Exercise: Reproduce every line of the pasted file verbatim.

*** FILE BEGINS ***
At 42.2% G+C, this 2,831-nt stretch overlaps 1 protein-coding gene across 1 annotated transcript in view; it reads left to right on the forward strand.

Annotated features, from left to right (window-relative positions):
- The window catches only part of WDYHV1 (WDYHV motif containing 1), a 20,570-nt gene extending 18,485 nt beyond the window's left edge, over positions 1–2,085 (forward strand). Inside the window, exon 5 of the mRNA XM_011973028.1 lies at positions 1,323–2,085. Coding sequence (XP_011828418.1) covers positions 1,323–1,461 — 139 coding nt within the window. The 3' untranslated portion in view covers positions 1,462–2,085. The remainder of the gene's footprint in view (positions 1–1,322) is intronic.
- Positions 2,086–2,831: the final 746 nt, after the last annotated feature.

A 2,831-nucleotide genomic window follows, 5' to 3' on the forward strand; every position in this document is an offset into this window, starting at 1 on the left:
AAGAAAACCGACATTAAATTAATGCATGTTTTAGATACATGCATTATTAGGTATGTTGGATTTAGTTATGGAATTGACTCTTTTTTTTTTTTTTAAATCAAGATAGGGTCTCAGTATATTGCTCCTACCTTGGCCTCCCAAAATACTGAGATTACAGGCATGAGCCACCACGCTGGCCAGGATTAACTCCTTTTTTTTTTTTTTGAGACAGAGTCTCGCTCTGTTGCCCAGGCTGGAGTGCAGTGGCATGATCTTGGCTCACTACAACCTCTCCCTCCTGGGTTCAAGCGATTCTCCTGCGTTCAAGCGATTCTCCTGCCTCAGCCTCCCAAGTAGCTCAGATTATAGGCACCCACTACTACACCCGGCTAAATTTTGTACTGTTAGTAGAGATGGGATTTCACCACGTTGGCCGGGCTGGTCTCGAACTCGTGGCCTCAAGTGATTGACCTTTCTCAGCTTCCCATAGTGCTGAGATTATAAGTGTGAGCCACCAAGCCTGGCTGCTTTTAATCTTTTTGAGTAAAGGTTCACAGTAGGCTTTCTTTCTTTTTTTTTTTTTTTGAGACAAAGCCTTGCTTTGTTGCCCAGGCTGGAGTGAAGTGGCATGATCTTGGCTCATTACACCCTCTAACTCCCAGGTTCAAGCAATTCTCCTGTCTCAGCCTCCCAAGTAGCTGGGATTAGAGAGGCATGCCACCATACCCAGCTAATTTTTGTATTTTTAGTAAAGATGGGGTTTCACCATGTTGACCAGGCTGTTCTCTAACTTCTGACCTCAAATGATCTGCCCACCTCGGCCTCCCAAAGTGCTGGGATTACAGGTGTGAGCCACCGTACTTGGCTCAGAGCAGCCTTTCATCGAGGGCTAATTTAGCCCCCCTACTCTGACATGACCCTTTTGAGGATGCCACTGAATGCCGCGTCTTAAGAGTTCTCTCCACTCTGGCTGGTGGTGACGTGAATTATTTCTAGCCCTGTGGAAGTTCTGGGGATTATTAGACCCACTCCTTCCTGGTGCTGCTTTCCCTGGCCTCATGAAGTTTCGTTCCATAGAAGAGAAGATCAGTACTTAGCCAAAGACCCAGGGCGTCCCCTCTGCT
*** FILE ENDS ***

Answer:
At 42.2% G+C, this 2,831-nt stretch overlaps 1 protein-coding gene across 1 annotated transcript in view; it reads left to right on the forward strand.

Annotated features, from left to right (window-relative positions):
- The window catches only part of WDYHV1 (WDYHV motif containing 1), a 20,570-nt gene extending 18,485 nt beyond the window's left edge, over positions 1–2,085 (forward strand). Inside the window, exon 5 of the mRNA XM_011973028.1 lies at positions 1,323–2,085. Coding sequence (XP_011828418.1) covers positions 1,323–1,461 — 139 coding nt within the window. The 3' untranslated portion in view covers positions 1,462–2,085. The remainder of the gene's footprint in view (positions 1–1,322) is intronic.
- Positions 2,086–2,831: the final 746 nt, after the last annotated feature.

A 2,831-nucleotide genomic window follows, 5' to 3' on the forward strand; every position in this document is an offset into this window, starting at 1 on the left:
AAGAAAACCGACATTAAATTAATGCATGTTTTAGATACATGCATTATTAGGTATGTTGGATTTAGTTATGGAATTGACTCTTTTTTTTTTTTTTAAATCAAGATAGGGTCTCAGTATATTGCTCCTACCTTGGCCTCCCAAAATACTGAGATTACAGGCATGAGCCACCACGCTGGCCAGGATTAACTCCTTTTTTTTTTTTTTGAGACAGAGTCTCGCTCTGTTGCCCAGGCTGGAGTGCAGTGGCATGATCTTGGCTCACTACAACCTCTCCCTCCTGGGTTCAAGCGATTCTCCTGCGTTCAAGCGATTCTCCTGCCTCAGCCTCCCAAGTAGCTCAGATTATAGGCACCCACTACTACACCCGGCTAAATTTTGTACTGTTAGTAGAGATGGGATTTCACCACGTTGGCCGGGCTGGTCTCGAACTCGTGGCCTCAAGTGATTGACCTTTCTCAGCTTCCCATAGTGCTGAGATTATAAGTGTGAGCCACCAAGCCTGGCTGCTTTTAATCTTTTTGAGTAAAGGTTCACAGTAGGCTTTCTTTCTTTTTTTTTTTTTTTGAGACAAAGCCTTGCTTTGTTGCCCAGGCTGGAGTGAAGTGGCATGATCTTGGCTCATTACACCCTCTAACTCCCAGGTTCAAGCAATTCTCCTGTCTCAGCCTCCCAAGTAGCTGGGATTAGAGAGGCATGCCACCATACCCAGCTAATTTTTGTATTTTTAGTAAAGATGGGGTTTCACCATGTTGACCAGGCTGTTCTCTAACTTCTGACCTCAAATGATCTGCCCACCTCGGCCTCCCAAAGTGCTGGGATTACAGGTGTGAGCCACCGTACTTGGCTCAGAGCAGCCTTTCATCGAGGGCTAATTTAGCCCCCCTACTCTGACATGACCCTTTTGAGGATGCCACTGAATGCCGCGTCTTAAGAGTTCTCTCCACTCTGGCTGGTGGTGACGTGAATTATTTCTAGCCCTGTGGAAGTTCTGGGGATTATTAGACCCACTCCTTCCTGGTGCTGCTTTCCCTGGCCTCATGAAGTTTCGTTCCATAGAAGAGAAGATCAGTACTTAGCCAAAGACCCAGGGCGTCCCCTCTGCT